Master of Uttenheim

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(fl Tyrol, c. 1450/70–80). Austrian painter. He is named after a painting of the Virgin and Child with SS Margaret and Barbara (c. 1470; ex-parish church, Uttenheim in Pustertal; Vienna, Ksthist. Mus.). Other works by him are eight panels of the Life of St Augustine and one of Joachim's Offering Rejected in the Temple (both c. 1470) in the Augustinian convent of Neustift (now Novacella, Italy) near Brixen (now Bressanone, Italy); the Coronation of the Virgin (c. 1475–80; ex-Neustift; Munich, Alte Pin.); scenes of the Life of St Stephen (c. 1470; Moulins, Mus. Dépt. A. & Archéol.); and a Birth of the Virgin (Nuremberg, Ger. Nmus.; see colour pl. 3:IX, fig. 1). His connection with Michael Pacher is controversial: who influenced whom? Both produced dramatic perspective, strong contrasts of lighting and low viewpoints derived from north Italian painters such as Mantegna. It seems most probable that Pacher introduced these features to the region and that the Master of Uttenheim was his follower. Although some believe that his earliest works may be of c. 1450–60, all are likely to be later than c. 1470, first following Pacher's St Lawrence Altar (Vienna, Belvedere) in the St Stephen panels and then his Fathers of the Church Altar (c. 1475; Munich, Alte Pin.) in the Coronation of the Virgin.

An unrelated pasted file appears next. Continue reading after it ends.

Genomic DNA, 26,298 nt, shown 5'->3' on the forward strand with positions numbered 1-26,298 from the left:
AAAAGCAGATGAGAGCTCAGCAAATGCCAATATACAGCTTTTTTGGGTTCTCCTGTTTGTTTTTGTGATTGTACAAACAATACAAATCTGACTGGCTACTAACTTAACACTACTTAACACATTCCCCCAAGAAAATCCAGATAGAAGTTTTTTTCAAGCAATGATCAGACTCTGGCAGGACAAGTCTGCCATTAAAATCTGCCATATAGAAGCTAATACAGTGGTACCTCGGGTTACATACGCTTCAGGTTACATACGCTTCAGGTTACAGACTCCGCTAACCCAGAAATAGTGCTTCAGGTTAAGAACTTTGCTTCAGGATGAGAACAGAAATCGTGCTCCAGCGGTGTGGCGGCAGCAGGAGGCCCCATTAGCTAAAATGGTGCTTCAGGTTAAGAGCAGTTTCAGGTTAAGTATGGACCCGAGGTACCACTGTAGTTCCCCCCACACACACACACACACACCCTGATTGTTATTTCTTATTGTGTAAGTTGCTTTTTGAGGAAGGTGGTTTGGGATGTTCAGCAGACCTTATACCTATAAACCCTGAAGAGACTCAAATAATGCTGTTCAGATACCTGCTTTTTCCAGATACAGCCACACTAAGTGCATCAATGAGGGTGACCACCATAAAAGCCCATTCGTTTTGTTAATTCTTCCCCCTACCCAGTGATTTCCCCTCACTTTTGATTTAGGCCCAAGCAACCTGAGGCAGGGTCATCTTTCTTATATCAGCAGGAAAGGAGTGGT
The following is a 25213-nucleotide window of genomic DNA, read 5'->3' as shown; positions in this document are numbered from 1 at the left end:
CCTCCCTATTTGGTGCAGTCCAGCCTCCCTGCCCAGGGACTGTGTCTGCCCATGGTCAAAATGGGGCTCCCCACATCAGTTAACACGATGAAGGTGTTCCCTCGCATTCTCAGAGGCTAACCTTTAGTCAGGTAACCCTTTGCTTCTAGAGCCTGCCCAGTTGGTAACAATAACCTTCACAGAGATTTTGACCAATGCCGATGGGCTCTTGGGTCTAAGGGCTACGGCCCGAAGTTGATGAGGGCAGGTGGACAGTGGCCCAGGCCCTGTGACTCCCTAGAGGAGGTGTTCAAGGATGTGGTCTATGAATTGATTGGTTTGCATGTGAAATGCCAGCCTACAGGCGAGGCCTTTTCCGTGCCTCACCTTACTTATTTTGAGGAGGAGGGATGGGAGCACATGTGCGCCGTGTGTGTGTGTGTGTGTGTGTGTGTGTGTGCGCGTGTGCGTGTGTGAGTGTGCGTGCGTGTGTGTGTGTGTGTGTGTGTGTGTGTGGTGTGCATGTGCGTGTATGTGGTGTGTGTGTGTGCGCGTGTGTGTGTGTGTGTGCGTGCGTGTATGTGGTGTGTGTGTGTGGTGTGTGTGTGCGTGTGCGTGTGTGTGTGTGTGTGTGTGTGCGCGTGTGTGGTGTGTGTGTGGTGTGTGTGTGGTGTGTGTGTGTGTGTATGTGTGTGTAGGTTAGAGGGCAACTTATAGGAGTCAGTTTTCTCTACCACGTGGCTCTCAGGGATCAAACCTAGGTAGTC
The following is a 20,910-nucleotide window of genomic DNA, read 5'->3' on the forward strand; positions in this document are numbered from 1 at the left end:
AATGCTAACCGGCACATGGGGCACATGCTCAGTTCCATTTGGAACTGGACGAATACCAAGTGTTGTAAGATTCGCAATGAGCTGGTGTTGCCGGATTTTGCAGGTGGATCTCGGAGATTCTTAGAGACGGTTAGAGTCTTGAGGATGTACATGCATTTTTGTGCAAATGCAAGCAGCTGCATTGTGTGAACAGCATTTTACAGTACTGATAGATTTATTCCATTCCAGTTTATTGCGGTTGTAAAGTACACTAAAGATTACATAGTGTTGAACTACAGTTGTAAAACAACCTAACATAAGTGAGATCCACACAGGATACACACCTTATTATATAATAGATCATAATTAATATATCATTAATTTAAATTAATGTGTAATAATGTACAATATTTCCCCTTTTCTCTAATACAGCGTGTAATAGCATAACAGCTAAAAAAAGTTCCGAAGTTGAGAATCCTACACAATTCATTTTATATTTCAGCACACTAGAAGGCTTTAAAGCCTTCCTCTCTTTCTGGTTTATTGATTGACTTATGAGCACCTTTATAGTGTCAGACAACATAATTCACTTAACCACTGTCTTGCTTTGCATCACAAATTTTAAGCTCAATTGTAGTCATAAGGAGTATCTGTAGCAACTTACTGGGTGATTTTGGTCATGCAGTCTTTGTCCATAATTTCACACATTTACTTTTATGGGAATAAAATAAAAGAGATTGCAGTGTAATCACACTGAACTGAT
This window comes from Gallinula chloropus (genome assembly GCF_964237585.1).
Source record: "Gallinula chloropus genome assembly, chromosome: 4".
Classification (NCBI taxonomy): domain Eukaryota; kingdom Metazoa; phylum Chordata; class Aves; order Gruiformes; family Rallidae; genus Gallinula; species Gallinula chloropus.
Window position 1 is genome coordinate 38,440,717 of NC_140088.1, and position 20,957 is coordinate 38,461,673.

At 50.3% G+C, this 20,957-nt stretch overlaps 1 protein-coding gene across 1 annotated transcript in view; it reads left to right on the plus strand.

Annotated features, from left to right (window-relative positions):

From The Grove Encyclopedia of Northern Renaissance Art in Oxford Reference.

Subjects: Renaissance Art.

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